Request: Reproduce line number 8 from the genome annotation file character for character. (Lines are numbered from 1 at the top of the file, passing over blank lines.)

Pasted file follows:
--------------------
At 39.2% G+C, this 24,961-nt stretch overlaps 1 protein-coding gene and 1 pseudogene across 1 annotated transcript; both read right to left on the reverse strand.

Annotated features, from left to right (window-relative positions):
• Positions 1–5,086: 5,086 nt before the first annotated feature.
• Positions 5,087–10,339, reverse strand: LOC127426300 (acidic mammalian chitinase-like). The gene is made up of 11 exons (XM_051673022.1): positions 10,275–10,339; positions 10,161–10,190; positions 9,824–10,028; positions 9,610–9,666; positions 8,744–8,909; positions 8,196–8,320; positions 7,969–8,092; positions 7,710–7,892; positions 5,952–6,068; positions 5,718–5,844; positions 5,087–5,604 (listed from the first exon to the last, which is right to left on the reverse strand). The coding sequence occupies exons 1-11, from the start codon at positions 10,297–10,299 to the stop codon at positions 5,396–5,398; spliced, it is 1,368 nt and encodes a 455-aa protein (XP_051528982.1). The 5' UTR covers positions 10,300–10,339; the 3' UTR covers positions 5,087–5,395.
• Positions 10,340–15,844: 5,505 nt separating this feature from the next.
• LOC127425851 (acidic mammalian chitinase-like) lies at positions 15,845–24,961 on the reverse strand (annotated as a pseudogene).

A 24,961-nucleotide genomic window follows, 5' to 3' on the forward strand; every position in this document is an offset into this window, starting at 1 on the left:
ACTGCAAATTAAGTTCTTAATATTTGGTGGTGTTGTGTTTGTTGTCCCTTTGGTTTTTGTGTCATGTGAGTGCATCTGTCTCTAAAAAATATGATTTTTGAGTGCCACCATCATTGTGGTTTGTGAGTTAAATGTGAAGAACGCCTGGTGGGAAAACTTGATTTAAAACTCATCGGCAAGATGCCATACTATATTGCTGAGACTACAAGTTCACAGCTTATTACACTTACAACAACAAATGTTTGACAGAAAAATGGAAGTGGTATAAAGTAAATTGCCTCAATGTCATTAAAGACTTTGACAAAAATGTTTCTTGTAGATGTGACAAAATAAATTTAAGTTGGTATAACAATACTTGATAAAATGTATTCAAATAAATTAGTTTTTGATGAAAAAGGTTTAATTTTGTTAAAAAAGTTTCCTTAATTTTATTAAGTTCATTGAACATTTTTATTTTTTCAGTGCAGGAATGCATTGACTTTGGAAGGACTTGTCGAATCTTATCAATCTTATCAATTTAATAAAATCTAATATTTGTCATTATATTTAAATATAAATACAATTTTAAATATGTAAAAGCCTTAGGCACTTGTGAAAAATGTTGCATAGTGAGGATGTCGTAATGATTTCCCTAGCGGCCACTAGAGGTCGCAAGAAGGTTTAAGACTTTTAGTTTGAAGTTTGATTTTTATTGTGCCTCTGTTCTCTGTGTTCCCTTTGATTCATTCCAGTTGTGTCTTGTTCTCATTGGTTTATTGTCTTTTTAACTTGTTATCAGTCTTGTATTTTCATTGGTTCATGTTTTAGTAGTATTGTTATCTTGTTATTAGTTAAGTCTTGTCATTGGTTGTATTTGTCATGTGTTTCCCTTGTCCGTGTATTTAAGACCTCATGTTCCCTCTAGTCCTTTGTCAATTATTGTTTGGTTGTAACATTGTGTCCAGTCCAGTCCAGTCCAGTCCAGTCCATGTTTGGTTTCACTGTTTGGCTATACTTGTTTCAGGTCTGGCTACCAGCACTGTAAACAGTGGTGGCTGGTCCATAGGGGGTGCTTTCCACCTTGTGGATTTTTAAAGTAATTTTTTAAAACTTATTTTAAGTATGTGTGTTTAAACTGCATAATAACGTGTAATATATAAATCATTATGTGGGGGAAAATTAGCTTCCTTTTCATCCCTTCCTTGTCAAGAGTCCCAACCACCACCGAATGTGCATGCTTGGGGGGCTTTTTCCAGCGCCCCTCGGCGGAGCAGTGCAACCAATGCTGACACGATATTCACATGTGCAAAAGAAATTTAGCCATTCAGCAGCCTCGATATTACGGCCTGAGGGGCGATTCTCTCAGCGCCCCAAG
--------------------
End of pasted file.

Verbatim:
ACTGCAAATTAAGTTCTTAATATTTGGTGGTGTTGTGTTTGTTGTCCCTTTGGTTTTTGTGTCATGTGAGTGCATCTGTCTCTAAAAAATATGATTTTTGAGTGCCACCATCATTGTGGTTTGTGAGTTAAATGTGAAGAACGCCTGGTGGGAAAACTTGATTTAAAACTCATCGGCAAGATGCCATACTATATTGCTGAGACTACAAGTTCACAGCTTATTACACTTACAACAACAAATGTTTGACAGAAAAATGGAAGTGGTATAAAGTAAATTGCCTCAATGTCATTAAAGACTTTGACAAAAATGTTTCTTGTAGATGTGACAAAATAAATTTAAGTTGGTATAACAATACTTGATAAAATGTATTCAAATAAATTAGTTTTTGATGAAAAAGGTTTAATTTTGTTAAAAAAGTTTCCTTAATTTTATTAAGTTCATTGAACATTTTTATTTTTTCAGTGCAGGAATGCATTGACTTTGGAAGGACTTGTCGAATCTTATCAATCTTATCAATTTAATAAAATCTAATATTTGTCATTATATTTAAATATAAATACAATTTTAAATATGTAAAAGCCTTAGGCACTTGTGAAAAATGTTGCATAGTGAGGATGTCGTAATGATTTCCCTAGCGGCCACTAGAGGTCGCAAGAAGGTTTAAGACTTTTAGTTTGAAGTTTGATTTTTATTGTGCCTCTGTTCTCTGTGTTCCCTTTGATTCATTCCAGTTGTGTCTTGTTCTCATTGGTTTATTGTCTTTTTAACTTGTTATCAGTCTTGTATTTTCATTGGTTCATGTTTTAGTAGTATTGTTATCTTGTTATTAGTTAAGTCTTGTCATTGGTTGTATTTGTCATGTGTTTCCCTTGTCCGTGTATTTAAGACCTCATGTTCCCTCTAGTCCTTTGTCAATTATTGTTTGGTTGTAACATTGTGTCCAGTCCAGTCCAGTCCAGTCCAGTCCATGTTTGGTTTCACTGTTTGGCTATACTTGTTTCAGGTCTGGCTACCAGCACTGTAAACAGTGGTGGCTGGTCCATAGGGGGTGCTTTCCACCTTGTGGATTTTTAAAGTAATTTTTTAAAACTTATTTTAAGTATGTGTGTTTAAACTGCATAATAACGTGTAATATATAAATCATTATGTGGGGGAAAATTAGCTTCCTTTTCATCCCTTCCTTGTCAAGAGTCCCAACCACCACCGAATGTGCATGCTTGGGGGGCTTTTTCCAGCGCCCCTCGGCGGAGCAGTGCAACCAATGCTGACACGATATTCACATGTGCAAAAGAAATTTAGCCATTCAGCAGCCTCGATATTACGGCCTGAGGGGCGATTCTCTCAGCGCCCCAAG